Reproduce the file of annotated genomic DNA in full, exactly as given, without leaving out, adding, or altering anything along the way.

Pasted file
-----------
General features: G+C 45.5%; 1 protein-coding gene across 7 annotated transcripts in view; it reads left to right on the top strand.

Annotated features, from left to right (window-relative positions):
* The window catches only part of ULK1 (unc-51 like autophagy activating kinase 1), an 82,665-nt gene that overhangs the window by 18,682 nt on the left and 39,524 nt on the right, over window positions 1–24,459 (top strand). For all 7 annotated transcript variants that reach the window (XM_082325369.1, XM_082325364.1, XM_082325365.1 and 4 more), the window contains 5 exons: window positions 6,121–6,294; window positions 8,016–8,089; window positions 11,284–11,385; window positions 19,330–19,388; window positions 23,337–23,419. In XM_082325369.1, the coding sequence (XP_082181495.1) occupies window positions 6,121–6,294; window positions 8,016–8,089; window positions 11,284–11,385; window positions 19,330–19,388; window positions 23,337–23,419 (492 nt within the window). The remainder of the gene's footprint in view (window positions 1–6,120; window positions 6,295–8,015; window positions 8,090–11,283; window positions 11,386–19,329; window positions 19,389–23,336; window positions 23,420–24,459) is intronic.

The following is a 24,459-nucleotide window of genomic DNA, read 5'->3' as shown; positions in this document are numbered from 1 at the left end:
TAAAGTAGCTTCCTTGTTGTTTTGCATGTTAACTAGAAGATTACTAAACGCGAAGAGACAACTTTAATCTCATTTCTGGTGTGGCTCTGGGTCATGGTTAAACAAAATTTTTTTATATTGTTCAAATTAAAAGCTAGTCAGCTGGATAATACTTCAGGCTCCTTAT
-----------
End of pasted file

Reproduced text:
General features: G+C 45.5%; 1 protein-coding gene across 7 annotated transcripts in view; it reads left to right on the top strand.

Annotated features, from left to right (window-relative positions):
* The window catches only part of ULK1 (unc-51 like autophagy activating kinase 1), an 82,665-nt gene that overhangs the window by 18,682 nt on the left and 39,524 nt on the right, over window positions 1–24,459 (top strand). For all 7 annotated transcript variants that reach the window (XM_082325369.1, XM_082325364.1, XM_082325365.1 and 4 more), the window contains 5 exons: window positions 6,121–6,294; window positions 8,016–8,089; window positions 11,284–11,385; window positions 19,330–19,388; window positions 23,337–23,419. In XM_082325369.1, the coding sequence (XP_082181495.1) occupies window positions 6,121–6,294; window positions 8,016–8,089; window positions 11,284–11,385; window positions 19,330–19,388; window positions 23,337–23,419 (492 nt within the window). The remainder of the gene's footprint in view (window positions 1–6,120; window positions 6,295–8,015; window positions 8,090–11,283; window positions 11,386–19,329; window positions 19,389–23,336; window positions 23,420–24,459) is intronic.

The following is a 24,459-nucleotide window of genomic DNA, read 5'->3' as shown; positions in this document are numbered from 1 at the left end:
TAAAGTAGCTTCCTTGTTGTTTTGCATGTTAACTAGAAGATTACTAAACGCGAAGAGACAACTTTAATCTCATTTCTGGTGTGGCTCTGGGTCATGGTTAAACAAAATTTTTTTATATTGTTCAAATTAAAAGCTAGTCAGCTGGATAATACTTCAGGCTCCTTAT